Though Disney’s live-action Mulan remake is only just now hitting VOD in certain markets—ahead of a cinematic release in territories where movie theaters have been allowed to reopen—the movie’s already come under a significant amount of fire, first for its star’s pro-police comments regarding the protests in Hong Kong, and now for Disney’s decision to film Mulan in Xinjiang and thank local officials.
The latest wave of criticism focuses specifically on Mulan explicitly acknowledging that the film was partially shot in Xinjiang, the northwestern Chinese territory where it is believed that at least 120,000 members of the area’s minority population of Muslim Uighurs have been detained and sent to internment camps. The Uighur detainment is but one part of the Chinese state’s increasingly draconian initiatives using heightened surveillance to monitor the country’s Uighur population, out of a supposed desire to assimilate the Uighurs into Chinese society by stripping them of their ethnic identity, culture, and political beliefs through forced “reeducation.”
Because Mulan’s credits explicitly note that the filming in Xinjiang was “extensive” and thank multiple Chinese governmental bodies, such as the Publicity Department of the Chinese Communist Party’s Xinjiang Uighur Autonomous Region Committee (a propagandistic mouthpiece for the wider party), it’s clear that Disney spent time hammering out agreements leading to its being able to shoot in Xinjiang. The problem is that the studio seemingly chose not to consider how Mulan’s production in China would be interpreted by those outside the company who’ve been following the story of the Uighurs’ internment.
Now, Reuters reports that the Chinese government is cracking down on virtually all Mulan press coverage, presumably in an attempt to prevent media outlets from drawing attention to the fact that Disney worked with the government to ensure that it would be able to shoot the film there. Disney has long had high hopes that Mulan would do well at the box office, but the seeming censorship of any coverage in the Chinese press just days ahead of its release there is putting a potential dent into that hope, even before you get to the political quagmire the studio is embroiled in.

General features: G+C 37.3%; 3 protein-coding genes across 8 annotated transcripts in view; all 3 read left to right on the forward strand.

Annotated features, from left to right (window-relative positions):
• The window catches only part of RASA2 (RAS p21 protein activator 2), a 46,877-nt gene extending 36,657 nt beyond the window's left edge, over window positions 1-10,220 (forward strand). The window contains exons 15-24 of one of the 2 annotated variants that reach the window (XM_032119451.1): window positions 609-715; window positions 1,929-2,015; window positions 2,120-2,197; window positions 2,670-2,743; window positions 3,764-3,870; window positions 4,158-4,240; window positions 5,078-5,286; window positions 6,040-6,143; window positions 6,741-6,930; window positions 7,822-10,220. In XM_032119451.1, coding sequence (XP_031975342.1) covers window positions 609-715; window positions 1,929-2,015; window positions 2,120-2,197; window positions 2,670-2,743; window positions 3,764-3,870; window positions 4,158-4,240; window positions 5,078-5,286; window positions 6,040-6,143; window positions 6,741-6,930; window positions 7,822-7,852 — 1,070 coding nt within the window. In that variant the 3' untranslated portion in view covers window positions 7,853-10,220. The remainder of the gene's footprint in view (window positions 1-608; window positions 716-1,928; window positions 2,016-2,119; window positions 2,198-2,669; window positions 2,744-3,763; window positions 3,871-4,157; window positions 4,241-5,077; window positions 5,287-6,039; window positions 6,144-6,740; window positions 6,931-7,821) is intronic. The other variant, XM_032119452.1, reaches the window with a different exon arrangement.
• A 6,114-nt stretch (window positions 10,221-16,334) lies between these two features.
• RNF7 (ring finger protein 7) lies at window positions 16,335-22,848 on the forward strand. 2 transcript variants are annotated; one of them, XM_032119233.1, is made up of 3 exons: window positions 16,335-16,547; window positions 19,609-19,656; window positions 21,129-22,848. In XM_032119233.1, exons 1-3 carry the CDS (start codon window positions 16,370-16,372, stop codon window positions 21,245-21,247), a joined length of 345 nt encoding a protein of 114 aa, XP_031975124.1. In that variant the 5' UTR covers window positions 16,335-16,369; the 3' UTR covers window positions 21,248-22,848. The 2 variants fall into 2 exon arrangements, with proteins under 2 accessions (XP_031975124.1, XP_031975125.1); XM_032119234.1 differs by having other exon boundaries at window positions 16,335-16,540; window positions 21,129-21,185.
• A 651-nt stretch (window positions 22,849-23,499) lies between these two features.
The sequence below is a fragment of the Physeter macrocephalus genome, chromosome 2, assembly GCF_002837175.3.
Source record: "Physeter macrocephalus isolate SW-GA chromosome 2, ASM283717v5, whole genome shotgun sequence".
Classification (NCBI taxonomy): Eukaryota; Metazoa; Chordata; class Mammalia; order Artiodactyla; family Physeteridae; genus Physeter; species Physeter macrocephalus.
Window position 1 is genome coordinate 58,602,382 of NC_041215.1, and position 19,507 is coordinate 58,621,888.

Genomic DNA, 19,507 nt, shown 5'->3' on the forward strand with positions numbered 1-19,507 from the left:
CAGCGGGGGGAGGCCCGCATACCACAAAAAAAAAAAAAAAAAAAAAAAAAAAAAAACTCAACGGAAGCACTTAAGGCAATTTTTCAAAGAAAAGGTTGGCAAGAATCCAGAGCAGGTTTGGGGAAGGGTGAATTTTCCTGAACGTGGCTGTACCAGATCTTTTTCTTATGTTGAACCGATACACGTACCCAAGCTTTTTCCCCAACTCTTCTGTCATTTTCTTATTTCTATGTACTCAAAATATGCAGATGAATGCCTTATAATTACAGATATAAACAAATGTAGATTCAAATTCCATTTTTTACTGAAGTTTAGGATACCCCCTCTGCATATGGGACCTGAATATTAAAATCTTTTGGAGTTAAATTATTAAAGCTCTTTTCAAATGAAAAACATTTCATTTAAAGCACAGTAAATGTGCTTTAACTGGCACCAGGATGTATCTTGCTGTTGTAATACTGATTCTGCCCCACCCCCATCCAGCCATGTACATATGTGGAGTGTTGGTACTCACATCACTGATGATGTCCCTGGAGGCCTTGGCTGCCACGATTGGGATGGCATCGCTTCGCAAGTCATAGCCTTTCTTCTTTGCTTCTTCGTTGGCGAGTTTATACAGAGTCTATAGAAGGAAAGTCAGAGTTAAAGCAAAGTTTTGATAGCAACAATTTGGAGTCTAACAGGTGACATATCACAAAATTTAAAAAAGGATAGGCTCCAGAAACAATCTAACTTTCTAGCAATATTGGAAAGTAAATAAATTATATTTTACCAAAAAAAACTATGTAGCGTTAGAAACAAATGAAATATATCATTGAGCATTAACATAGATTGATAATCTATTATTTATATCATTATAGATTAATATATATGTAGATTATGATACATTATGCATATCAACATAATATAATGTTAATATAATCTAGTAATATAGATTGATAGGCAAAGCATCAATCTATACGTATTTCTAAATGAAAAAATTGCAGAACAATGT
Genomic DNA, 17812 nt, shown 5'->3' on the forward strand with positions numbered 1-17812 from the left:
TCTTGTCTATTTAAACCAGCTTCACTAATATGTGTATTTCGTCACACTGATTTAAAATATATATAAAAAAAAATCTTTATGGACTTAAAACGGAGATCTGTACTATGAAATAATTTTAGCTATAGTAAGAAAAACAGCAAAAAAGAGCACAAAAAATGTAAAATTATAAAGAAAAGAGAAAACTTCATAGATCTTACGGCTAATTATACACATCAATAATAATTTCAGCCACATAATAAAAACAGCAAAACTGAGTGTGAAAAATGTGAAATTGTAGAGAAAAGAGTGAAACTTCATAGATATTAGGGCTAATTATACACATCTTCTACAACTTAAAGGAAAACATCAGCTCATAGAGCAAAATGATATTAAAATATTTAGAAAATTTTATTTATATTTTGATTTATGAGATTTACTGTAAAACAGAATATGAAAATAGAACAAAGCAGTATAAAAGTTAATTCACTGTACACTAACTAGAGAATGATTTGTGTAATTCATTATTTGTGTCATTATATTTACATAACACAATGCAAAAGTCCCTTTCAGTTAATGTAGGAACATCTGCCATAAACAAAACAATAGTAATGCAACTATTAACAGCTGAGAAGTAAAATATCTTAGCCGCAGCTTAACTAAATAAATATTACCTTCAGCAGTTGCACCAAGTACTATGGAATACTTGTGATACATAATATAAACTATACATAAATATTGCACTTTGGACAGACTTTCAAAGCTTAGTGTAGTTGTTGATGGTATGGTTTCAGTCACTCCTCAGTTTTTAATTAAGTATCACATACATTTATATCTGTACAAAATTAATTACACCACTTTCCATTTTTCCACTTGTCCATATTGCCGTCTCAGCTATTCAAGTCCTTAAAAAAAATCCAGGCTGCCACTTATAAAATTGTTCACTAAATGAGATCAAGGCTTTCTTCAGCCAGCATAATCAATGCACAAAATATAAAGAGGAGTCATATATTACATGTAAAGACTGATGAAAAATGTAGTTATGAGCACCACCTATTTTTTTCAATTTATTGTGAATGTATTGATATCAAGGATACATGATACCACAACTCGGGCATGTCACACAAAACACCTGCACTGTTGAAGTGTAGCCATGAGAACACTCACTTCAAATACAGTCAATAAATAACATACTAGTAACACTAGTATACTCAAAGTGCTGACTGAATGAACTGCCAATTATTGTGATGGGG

Disney’s desire to capitalize on the Chinese box office by producing a version of Mulan intended to better portray the original Mulan legend and potentially appeal more to Chinese moviegoers is understandable; like all film studios, Disney is chiefly in the business of making absurd amounts of money with its projects. But instances like this, where Disney very openly wades its way into the political goings-on of a country, assuming that the public somehow wouldn’t be able to understand what’s happening, speaks to the studio either not having the foresight to understand the significance of its actions, or, in a dimmer view, that Disney simply doesn’t feel as if the Chinese government’s treatment of an ethnic minority is a problem for it to worry about being associated with.
We’ve reached out to Disney for comment regarding this story and will update if and when we receive a response.
For more, make sure you’re following us on our Instagram @io9dotcom.